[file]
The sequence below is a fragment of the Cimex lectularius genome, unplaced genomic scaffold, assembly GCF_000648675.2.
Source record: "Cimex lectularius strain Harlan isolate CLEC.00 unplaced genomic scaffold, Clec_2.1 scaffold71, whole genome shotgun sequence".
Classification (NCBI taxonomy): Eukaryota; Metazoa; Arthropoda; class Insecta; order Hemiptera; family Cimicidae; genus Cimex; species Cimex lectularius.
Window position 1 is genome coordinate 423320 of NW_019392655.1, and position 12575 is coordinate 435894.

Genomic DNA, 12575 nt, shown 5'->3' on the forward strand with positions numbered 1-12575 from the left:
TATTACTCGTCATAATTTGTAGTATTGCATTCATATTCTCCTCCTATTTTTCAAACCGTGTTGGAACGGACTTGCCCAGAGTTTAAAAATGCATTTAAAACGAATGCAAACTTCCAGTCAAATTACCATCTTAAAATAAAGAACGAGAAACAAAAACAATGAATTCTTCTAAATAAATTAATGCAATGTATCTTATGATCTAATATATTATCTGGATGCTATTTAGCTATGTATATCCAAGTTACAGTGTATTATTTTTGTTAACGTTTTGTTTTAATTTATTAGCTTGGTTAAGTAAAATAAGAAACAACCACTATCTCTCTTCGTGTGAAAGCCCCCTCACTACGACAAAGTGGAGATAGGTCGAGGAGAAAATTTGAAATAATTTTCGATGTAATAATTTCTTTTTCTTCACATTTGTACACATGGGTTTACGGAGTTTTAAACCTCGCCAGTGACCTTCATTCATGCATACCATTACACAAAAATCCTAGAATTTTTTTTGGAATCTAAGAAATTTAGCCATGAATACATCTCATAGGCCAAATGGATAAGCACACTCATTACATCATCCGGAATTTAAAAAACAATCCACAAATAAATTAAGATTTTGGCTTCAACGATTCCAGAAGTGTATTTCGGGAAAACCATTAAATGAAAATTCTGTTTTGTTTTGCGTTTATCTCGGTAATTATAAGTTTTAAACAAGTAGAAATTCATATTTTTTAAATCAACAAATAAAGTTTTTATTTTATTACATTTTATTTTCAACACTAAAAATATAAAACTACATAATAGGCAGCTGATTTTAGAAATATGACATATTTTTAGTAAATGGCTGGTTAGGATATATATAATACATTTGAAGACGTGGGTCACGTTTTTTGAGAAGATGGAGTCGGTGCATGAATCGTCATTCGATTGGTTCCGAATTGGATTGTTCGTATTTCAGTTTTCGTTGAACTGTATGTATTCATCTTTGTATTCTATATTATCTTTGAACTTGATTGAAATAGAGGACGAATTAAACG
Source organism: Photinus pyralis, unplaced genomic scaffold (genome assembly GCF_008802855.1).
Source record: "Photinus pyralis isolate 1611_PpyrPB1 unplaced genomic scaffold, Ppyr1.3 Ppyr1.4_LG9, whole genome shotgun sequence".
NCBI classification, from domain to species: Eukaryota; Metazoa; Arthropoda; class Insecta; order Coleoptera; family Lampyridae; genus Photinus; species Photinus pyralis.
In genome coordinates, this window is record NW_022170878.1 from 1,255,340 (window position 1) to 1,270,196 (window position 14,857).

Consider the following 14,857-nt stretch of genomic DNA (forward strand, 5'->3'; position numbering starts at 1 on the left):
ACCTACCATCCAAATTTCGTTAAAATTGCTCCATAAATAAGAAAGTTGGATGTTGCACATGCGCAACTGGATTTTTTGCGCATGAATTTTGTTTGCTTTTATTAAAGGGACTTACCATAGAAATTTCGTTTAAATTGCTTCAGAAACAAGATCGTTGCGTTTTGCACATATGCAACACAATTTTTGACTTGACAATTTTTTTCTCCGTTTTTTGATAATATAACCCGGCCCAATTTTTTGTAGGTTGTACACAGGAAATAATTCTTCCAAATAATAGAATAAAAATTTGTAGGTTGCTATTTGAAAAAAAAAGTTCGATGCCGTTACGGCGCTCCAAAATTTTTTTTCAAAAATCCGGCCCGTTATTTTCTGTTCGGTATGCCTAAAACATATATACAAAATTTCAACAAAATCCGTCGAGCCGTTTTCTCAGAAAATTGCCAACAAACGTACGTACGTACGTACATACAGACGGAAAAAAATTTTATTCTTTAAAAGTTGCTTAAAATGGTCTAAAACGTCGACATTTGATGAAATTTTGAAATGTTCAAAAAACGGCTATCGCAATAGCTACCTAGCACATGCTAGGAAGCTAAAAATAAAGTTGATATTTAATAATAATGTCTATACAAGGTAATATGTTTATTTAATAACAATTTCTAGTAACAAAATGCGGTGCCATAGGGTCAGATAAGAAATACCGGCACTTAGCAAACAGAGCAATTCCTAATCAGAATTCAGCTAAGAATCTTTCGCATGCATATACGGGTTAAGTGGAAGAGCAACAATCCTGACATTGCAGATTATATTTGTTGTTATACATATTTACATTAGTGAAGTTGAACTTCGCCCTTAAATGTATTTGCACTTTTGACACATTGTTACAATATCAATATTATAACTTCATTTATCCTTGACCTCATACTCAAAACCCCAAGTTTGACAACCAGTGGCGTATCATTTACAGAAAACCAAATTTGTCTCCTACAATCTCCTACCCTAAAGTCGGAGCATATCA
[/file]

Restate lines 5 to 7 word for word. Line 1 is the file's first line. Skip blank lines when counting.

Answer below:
Genomic DNA, 12575 nt, shown 5'->3' on the forward strand with positions numbered 1-12575 from the left:
TATTACTCGTCATAATTTGTAGTATTGCATTCATATTCTCCTCCTATTTTTCAAACCGTGTTGGAACGGACTTGCCCAGAGTTTAAAAATGCATTTAAAACGAATGCAAACTTCCAGTCAAATTACCATCTTAAAATAAAGAACGAGAAACAAAAACAATGAATTCTTCTAAATAAATTAATGCAATGTATCTTATGATCTAATATATTATCTGGATGCTATTTAGCTATGTATATCCAAGTTACAGTGTATTATTTTTGTTAACGTTTTGTTTTAATTTATTAGCTTGGTTAAGTAAAATAAGAAACAACCACTATCTCTCTTCGTGTGAAAGCCCCCTCACTACGACAAAGTGGAGATAGGTCGAGGAGAAAATTTGAAATAATTTTCGATGTAATAATTTCTTTTTCTTCACATTTGTACACATGGGTTTACGGAGTTTTAAACCTCGCCAGTGACCTTCATTCATGCATACCATTACACAAAAATCCTAGAATTTTTTTTGGAATCTAAGAAATTTAGCCATGAATACATCTCATAGGCCAAATGGATAAGCACACTCATTACATCATCCGGAATTTAAAAAACAATCCACAAATAAATTAAGATTTTGGCTTCAACGATTCCAGAAGTGTATTTCGGGAAAACCATTAAATGAAAATTCTGTTTTGTTTTGCGTTTATCTCGGTAATTATAAGTTTTAAACAAGTAGAAATTCATATTTTTTAAATCAACAAATAAAGTTTTTATTTTATTACATTTTATTTTCAACACTAAAAATATAAAACTACATAATAGGCAGCTGATTTTAGAAATATGACATATTTTTAGTAAATGGCTGGTTAGGATATATATAATACATTTGAAGACGTGGGTCACGTTTTTTGAGAAGATGGAGTCGGTGCATGAATCGTCATTCGATTGGTTCCGAATTGGATTGTTCGTATTTCAGTTTTCGTTGAACTGTATGTATTCATCTTTGTATTCTATATTATCTTTGAACTTGATTGAAATAGAGGACGAATTAAACG
Source organism: Photinus pyralis, unplaced genomic scaffold (genome assembly GCF_008802855.1).